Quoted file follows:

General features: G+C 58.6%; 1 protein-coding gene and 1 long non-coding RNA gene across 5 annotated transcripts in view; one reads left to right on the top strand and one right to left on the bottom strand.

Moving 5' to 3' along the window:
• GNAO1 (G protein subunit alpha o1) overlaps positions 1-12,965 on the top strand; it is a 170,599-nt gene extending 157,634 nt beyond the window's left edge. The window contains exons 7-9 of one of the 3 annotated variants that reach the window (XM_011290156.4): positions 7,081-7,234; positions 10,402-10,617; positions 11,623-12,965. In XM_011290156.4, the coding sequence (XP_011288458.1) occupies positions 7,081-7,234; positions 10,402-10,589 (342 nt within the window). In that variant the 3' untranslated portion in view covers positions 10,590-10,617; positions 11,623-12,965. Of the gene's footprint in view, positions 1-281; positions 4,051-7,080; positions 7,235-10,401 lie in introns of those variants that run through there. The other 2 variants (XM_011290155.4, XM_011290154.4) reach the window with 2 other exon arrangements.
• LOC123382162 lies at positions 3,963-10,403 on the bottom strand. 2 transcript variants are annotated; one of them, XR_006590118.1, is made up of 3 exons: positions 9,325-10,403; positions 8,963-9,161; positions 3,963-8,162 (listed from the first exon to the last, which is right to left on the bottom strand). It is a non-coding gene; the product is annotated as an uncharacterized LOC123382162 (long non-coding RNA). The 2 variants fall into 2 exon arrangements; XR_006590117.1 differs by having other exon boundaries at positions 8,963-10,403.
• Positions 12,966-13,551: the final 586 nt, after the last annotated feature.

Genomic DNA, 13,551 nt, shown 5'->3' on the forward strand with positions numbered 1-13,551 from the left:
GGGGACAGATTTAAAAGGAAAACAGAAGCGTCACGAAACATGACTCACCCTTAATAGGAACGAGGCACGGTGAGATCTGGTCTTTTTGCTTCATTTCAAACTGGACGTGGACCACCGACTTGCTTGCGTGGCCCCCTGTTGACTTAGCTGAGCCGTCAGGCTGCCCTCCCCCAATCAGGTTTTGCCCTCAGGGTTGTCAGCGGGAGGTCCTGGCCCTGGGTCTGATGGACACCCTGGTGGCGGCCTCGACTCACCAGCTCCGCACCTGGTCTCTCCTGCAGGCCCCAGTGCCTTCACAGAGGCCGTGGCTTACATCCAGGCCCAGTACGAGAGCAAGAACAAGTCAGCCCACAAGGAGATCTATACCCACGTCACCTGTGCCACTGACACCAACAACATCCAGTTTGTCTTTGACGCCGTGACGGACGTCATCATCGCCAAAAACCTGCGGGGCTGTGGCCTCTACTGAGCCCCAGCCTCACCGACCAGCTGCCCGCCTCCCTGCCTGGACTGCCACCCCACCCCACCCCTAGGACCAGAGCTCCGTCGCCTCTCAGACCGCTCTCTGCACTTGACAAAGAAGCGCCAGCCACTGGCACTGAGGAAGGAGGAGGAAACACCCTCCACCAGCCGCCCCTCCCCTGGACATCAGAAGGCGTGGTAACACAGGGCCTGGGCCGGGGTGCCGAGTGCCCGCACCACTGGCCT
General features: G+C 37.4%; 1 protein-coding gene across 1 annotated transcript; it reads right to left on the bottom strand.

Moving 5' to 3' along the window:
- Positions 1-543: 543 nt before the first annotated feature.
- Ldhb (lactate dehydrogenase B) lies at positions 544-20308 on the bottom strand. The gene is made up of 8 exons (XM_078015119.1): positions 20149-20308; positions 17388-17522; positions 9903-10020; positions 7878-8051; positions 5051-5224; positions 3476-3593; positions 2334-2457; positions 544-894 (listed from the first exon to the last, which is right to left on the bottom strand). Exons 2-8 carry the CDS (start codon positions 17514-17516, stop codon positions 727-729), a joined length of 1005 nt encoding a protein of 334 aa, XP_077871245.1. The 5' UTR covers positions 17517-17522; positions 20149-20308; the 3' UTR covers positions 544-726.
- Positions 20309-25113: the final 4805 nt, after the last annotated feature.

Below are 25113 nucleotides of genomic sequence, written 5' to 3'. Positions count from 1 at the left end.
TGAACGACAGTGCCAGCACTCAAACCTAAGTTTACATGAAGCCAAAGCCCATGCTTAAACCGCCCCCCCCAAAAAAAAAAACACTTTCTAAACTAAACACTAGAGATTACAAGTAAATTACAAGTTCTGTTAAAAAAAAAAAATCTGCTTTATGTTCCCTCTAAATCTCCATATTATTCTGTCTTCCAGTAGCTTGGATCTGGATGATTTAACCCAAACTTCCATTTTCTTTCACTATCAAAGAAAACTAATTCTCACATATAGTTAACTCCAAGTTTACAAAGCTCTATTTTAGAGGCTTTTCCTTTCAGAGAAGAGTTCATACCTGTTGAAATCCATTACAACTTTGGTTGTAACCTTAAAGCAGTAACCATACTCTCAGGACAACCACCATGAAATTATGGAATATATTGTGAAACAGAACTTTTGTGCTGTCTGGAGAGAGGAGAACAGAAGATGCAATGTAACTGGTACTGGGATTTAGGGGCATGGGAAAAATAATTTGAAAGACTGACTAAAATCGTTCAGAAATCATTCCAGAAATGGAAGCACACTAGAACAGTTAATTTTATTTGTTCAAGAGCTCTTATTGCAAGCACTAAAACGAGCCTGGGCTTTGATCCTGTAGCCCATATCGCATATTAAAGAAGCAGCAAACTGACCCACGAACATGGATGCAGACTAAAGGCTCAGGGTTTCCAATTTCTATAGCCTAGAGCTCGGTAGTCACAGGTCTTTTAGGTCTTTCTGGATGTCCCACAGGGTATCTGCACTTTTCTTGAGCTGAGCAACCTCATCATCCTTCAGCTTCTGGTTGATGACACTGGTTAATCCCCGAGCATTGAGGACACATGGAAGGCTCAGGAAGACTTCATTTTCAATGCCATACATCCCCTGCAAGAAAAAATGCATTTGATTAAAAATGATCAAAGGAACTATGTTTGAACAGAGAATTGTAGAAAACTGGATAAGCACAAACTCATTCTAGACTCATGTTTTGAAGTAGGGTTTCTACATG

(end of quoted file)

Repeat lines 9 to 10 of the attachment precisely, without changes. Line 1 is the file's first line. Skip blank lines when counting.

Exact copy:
Moving 5' to 3' along the window:
- Positions 1-543: 543 nt before the first annotated feature.